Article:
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Listening with Love ❤❤❤

Dog Wearing Heart-Shaped Glasses

“Deep listening is the kind of listening that can help relieve the suffering of another person. You can call it compassionate listening. You listen with only one purpose: to help him or her to empty his heart.”

Thích Nhất Hạnh

I have a friend who’s juggling far more than anyone should deal with at one time.  She’s smart and savvy and to most, she shows no sign of distress.  Do you know someone like that?  The brave amongst us who manage to get through day after day, while carrying silent burdens?

My radar was up because I hadn’t connected with Janet (not her real name) in a couple of weeks.  Janet is self-sufficient and strong, but I sensed something was off because we hadn’t exchanged our periodic and silly text messages about the ridiculousness of life.  Did I mention she’s funny? 

I resolved to reach out with a gentle “Hey – I’m thinking about you – no need to respond – just sending love”.  Easy, right?  No…because I had a flash of fear JUST as I started my message to her.  A moment of panic as I racked my brain, wondering if I had inadvertently offended her in some way.  Oh my.  Perhaps I did – or did not – do something that mattered to her?  I’m busy too, and although thoughtlessness is a high crime in my book…maybe I goofed up?

So, I sent the text and took a breath – moving on.  Thirty seconds later my phone rang and it was Janet:

How did you know I needed you just now?  How did you know?”, she asked.

 She didn’t sound right – too breathless and raspy.

Her rapid-fire update included an intense summary of hospitalizations for both of her parents and a hospice placement for her beloved grandfather.  All in one swoopy, crazy two-week period when her life swiveled and shifted into calamity central. 

My first question was ‘Where are you?’ (I hoped she wasn’t driving).  Her reply?

Hold on. Just a minute, hold on – I need to get to the car”.

As soon as I heard the door slam shut, Janet fell apart. I felt helpless as she filled in the details between sobs, but I knew that the best I could do was LISTEN, LISTEN, LISTEN.  Allow her to ‘empty her heart’.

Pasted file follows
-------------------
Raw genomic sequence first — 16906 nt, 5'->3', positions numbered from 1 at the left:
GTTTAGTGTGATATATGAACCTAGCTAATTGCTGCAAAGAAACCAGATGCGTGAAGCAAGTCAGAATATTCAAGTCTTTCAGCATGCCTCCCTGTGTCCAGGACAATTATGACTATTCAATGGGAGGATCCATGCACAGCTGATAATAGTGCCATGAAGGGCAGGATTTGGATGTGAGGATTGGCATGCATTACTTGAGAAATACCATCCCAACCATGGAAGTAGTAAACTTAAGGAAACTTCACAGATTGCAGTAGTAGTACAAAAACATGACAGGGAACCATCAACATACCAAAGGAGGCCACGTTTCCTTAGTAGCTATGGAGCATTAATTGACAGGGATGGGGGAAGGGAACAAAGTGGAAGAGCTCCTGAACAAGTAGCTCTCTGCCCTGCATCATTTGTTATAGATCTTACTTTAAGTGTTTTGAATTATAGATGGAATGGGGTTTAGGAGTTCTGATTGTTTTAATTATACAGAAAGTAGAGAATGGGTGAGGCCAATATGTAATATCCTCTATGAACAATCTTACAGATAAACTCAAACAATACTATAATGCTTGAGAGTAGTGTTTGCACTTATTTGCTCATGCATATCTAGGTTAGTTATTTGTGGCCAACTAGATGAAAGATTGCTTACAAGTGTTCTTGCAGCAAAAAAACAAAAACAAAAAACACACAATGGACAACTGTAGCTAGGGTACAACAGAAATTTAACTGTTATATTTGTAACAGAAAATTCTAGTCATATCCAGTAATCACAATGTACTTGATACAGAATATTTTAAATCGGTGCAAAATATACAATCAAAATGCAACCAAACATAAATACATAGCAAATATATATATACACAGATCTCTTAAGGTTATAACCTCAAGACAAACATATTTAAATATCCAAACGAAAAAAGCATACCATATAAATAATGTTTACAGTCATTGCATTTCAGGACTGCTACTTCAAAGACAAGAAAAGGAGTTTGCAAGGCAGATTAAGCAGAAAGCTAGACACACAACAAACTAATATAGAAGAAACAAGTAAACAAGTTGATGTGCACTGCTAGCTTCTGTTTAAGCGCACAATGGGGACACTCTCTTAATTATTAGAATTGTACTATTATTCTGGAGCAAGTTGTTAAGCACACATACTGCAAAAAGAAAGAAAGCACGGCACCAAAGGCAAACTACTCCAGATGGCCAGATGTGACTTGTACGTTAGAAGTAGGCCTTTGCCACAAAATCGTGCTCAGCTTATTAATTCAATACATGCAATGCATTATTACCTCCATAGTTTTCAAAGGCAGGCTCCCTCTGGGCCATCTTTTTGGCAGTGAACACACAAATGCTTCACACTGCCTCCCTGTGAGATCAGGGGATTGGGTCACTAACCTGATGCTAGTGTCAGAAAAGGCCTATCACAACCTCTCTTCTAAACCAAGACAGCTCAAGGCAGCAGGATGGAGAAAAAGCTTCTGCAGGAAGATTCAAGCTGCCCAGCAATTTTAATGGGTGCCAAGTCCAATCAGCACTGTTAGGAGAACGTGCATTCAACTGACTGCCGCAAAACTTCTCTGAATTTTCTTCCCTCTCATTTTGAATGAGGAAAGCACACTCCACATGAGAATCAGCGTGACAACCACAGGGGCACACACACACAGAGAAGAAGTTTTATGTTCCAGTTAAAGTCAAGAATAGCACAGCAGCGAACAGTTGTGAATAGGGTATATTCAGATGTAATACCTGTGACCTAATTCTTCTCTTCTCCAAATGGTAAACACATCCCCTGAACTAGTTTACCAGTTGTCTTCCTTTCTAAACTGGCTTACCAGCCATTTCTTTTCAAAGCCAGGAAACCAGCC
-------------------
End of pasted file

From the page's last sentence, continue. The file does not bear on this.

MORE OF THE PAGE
After a few minutes, her tone shifted, and she began to sound like Janet again.  Upset but calmer; good enough to drive herself home so she could do the important work of taking care of herself – especially food and sleep. 

I saw her the next day when I delivered soup and bread (listening is good, but my go-to remedies usually involve food, too) and told her I wished she’d filled me in sooner.  And you know what she said?

I knew you would be there when I needed you the most.  Talking about my parents and grandpa has just been too hard – even with you.”

Such a powerful reminder to me.  I want to be the helper, the fixer, but no matter how intense the circumstances, everyone has their own timeline for sharing and seeking support.  For emptying their hearts as Thích Nhất Hạnh wisely suggested:

“Deep listening is the kind of listening that can help relieve the suffering of another person. You can call it compassionate listening. You listen with only one purpose: to help him or her to empty his heart.”

My job?  Be ready to receive and listen with love, listen with one purpose.   An excellent reminder to add to my ‘pondering’ list.

Thanks for reading…thanks for listening!

Victoria ❤

About the guest author:



Victoria is from the U.S. and holds a doctorate in adult education and is an experienced leadership and life coach, enjoying opportunities to blog about what matters most ― home, family and wellness.

Her beautiful blog is called, Victoria Ponders.

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Published by Victoria

Hi -- I'm Vicki and I’m a big believer in the power of connection – taking time to share what matters most. I love pondering...thinking about work, family and home life and I enjoy blogging about all of it. Cheers!

32 thoughts on “Listening with Love ❤❤❤

  1. Thank you for this post Victoria! Listening with compassion, without judgement, is a difficult path to walk. But so necessary in this hurting world.

    Liked by 3 people

  2. I really needed this post. I do listen attentively to other people, but there’s this trait of mine to always criticize and judge Midway the conversation. I’ll learn to be more understanding and less of a perfectionist 😉

    Liked by 3 people

  3. Beautiful, Vicki! I love the Thich Nhat Hanh quote. And I can tell from your writing and comments that you are a world-class listener helping people empty their hearts to wellness! It reminds me of a favorite Carl Jung quote, “Please remember, it is what you are that heals, not what you know.”

    Beautiful post!

    Liked by 3 people

  4. Love your statement ” LISTEN, LISTEN, LISTEN. Allow her to ‘empty her heart’.”
    Very true.
    Love the title of the post.
    How understanding?
    ” One of the most sincere form of respect is actually listening to what another has to say.” Bryant McGill
    Thank you my friend for this brilliant article.

    Liked by 2 people

  5. I really needed this post. I do listen attentively to other people, but there’s this trait of mine to always criticize and judge Midway the conversation. I’ll learn to be more understanding and less of a perfectionist 😉

    Liked by 3 people

    1. Thank you for your comment. I always think a good first step is noticing our own behavior and then trying to be improve and you’re doing just that. You’re not alone! 😊

      Liked by 2 people

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